“Jingles: Spreading the Message in songs”
by Darryl Lorenzo WELLINGTON
A light-hearted lyricist wrote that “Love and marriage/Go together like a horse and carriage.” So (too) do songs, jingles and social activism.
Protest songs can inspire commitment with a powerful line, or a clever turn-of-phrase. The transformational message is accompanied by the melodic music. If you google “Best protest songs in history” you will pull up such notable classics as “This Land is Your Land” by Woody Guthrie, “Strange Fruit” by Billie Holiday, and “Free Nelson Mandela” by the ska-group, The Specials. Each song was connected to a cause, with lyrics tied to a statement that elevated public awareness.
Let’s take a trip down memory lane. There are some readers old enough to remember the rousing spiritual power of hearing “Free Nelson Mandela” when it was sung and broadcast back in the decades before the great South African leader was set free. The song became an international sensation. The anthem spread a message that finally won the day. The refrain went:
“Twenty years of captivity
Are you so blind that you cannot see!
Are you so deaf that you cannot hear!
Free Nelson Mandela!”
Protest songs and socially conscious ballads take many different forms, appearing in many (if not all) musical traditions. There are protest songs that make the point so explicit that nobody can miss it. In 17th century England, the peasants known as “The Diggers” staged a revolt against the landowners, while singing “All Gentry must come down/ and poor shall wear the crown/ Stand up, Diggers, now!” Protest songs may be satirical, often humorously parodying an old standard. A 1795 protest song in England “Rights of Woman” preached feminism and women’s liberation by rewriting the words to “God Save the Queen!”
Other protest songs carry coded messages. Their resonance depends on special knowledge, or the context of the times to fully appreciate the meaning. African American Gospel spirituals carried coded anti-slavery messages when they were sung by free blacks and slaves. The original 1964 recording of “Dancing in the Street” by the Motown group, Martha and the Vandellas, was a praise song to black liberation, although words such as “black revolution” don’t appear in the song. Yet the spirit of the 1960’s, and the changes that were coming cued listeners that “dancing” was a metaphor for the celebration after justice was restored!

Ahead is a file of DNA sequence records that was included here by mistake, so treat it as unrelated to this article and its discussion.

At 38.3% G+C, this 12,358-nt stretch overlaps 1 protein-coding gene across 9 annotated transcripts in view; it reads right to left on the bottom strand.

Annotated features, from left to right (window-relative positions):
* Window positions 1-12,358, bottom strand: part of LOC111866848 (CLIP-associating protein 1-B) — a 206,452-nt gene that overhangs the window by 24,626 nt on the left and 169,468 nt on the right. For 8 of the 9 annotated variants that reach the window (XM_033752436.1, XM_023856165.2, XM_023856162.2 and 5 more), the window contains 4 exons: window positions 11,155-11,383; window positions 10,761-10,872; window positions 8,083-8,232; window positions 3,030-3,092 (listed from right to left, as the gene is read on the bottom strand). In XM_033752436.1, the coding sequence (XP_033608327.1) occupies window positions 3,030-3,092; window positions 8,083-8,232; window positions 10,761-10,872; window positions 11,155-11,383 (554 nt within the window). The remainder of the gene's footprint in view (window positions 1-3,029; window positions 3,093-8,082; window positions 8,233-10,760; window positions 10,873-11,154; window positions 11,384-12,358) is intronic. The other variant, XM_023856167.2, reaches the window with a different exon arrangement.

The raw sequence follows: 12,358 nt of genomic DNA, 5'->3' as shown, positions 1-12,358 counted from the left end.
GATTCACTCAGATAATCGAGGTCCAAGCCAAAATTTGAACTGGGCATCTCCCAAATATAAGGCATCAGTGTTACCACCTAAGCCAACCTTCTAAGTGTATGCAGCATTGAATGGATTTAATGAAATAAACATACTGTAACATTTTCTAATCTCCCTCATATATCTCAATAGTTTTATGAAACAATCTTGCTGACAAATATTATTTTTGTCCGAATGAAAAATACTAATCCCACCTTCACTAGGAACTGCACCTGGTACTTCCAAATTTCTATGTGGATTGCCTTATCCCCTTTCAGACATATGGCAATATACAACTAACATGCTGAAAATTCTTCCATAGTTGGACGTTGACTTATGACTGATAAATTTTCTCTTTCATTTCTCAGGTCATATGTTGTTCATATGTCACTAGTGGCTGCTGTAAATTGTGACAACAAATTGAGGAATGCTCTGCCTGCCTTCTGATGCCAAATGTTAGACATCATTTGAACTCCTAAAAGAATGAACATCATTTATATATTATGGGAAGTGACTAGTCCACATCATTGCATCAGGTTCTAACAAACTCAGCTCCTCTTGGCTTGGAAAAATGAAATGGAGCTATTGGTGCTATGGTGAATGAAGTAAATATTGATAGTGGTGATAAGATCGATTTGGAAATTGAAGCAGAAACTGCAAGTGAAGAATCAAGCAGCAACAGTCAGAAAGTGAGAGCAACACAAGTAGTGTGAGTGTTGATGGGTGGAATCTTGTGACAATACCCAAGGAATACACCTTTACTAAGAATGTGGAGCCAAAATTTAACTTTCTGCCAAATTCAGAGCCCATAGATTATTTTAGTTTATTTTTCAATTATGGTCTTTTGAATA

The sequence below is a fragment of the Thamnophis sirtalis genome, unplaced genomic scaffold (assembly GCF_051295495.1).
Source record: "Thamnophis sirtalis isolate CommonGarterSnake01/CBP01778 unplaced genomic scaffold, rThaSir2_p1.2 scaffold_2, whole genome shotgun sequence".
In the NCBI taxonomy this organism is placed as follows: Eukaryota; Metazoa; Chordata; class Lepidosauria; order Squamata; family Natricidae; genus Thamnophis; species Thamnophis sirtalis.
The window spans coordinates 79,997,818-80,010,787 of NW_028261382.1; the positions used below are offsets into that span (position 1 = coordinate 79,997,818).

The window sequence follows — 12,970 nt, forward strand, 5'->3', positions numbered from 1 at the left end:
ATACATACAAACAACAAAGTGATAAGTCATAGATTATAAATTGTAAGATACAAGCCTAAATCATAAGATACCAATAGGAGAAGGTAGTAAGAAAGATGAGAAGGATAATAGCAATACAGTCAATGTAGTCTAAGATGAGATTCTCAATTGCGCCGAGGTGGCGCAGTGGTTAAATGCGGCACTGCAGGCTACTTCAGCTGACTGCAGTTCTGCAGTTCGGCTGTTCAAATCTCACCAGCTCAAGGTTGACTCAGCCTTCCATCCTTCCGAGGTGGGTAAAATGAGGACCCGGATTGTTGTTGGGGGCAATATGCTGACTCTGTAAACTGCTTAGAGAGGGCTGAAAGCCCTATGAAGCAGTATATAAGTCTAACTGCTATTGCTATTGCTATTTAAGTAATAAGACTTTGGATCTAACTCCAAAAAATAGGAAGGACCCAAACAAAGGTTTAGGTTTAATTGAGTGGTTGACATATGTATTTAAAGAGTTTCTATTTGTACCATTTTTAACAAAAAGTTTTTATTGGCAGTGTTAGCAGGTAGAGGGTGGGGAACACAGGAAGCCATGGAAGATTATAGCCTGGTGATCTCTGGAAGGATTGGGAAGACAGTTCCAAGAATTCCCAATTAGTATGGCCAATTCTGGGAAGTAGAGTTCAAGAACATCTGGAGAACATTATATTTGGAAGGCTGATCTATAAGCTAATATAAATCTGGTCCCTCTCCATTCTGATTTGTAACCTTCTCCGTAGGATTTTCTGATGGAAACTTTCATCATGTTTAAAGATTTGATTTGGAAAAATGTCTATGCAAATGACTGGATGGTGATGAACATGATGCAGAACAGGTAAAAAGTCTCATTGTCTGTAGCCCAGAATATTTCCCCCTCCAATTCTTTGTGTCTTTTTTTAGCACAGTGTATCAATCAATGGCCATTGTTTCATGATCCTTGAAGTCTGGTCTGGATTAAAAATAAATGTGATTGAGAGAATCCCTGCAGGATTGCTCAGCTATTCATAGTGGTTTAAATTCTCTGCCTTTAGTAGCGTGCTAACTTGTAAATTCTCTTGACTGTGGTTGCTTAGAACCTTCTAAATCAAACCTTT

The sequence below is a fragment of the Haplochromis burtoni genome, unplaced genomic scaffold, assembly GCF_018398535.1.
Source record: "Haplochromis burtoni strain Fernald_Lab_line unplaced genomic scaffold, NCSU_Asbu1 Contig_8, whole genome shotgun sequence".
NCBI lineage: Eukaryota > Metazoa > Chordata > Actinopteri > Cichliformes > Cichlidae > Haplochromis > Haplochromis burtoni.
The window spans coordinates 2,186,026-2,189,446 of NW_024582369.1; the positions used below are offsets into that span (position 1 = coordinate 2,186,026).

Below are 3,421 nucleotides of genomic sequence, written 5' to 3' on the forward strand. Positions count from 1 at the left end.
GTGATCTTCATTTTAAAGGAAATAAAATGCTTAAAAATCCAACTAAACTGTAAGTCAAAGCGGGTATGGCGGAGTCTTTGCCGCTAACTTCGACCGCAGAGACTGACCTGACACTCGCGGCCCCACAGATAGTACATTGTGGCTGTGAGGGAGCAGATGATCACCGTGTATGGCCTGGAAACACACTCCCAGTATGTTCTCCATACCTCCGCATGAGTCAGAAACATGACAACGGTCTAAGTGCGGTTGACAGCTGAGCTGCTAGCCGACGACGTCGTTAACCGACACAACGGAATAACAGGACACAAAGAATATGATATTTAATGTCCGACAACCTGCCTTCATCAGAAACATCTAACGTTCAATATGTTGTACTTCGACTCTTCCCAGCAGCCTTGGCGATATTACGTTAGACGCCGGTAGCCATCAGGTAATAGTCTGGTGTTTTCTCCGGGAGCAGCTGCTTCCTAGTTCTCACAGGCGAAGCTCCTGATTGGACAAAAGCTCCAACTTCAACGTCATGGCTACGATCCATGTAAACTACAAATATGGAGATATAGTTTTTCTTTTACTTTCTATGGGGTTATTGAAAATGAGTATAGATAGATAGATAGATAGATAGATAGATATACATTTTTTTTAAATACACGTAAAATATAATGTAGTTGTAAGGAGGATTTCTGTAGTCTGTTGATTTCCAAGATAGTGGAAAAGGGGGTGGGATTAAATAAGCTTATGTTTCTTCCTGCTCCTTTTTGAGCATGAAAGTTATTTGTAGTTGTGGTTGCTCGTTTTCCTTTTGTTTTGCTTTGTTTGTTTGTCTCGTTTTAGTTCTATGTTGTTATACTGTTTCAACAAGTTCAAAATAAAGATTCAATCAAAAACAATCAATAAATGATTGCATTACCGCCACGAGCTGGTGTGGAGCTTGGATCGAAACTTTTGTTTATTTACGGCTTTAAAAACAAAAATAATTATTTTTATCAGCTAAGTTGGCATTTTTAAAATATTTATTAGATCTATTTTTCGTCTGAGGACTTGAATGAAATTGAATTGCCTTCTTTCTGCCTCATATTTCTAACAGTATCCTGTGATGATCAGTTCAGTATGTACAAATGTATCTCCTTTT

Of course, the most renown protest song in American history is “We Shall Overcome” which was the premier anthem of the Civil Rights Movement. The song itself has a lengthy history as a protest song even before then. The modern version was first sung in 1945 by tobacco workers who were mostly black women during a Cigar Workers Strike in Charleston, South Carolina. The song was later picked up by the Highlanders Folk school, an institution which trained Union organizers and movement leaders, leading to its adoption by Civil Rights activists in the 1950’s and 1960’s.
There is no doubt what makes a protest song. It’s the life-affirming message. Every song that speaks to uplifting the powerless and restoring justice to the people is a life-affirming song. That’s why our conNECKtedTOO jingle is “Bet on YOU” written by Kurtis Lamkin which begins:
“bet on your tiny tiny castles
bet on your tiny tiny dreams
bet on your tiny tiny business
bet on bet on bet on bet on you
bet on bet on bet on bet on you
why you bet on strangers, strangers pass on thru
you should bet on neighbors, neighbors bet on you”
It’s a song that conveys the message that neighbors are friends, TINY businesses deserve support, and THE TINY IS POWERFUL!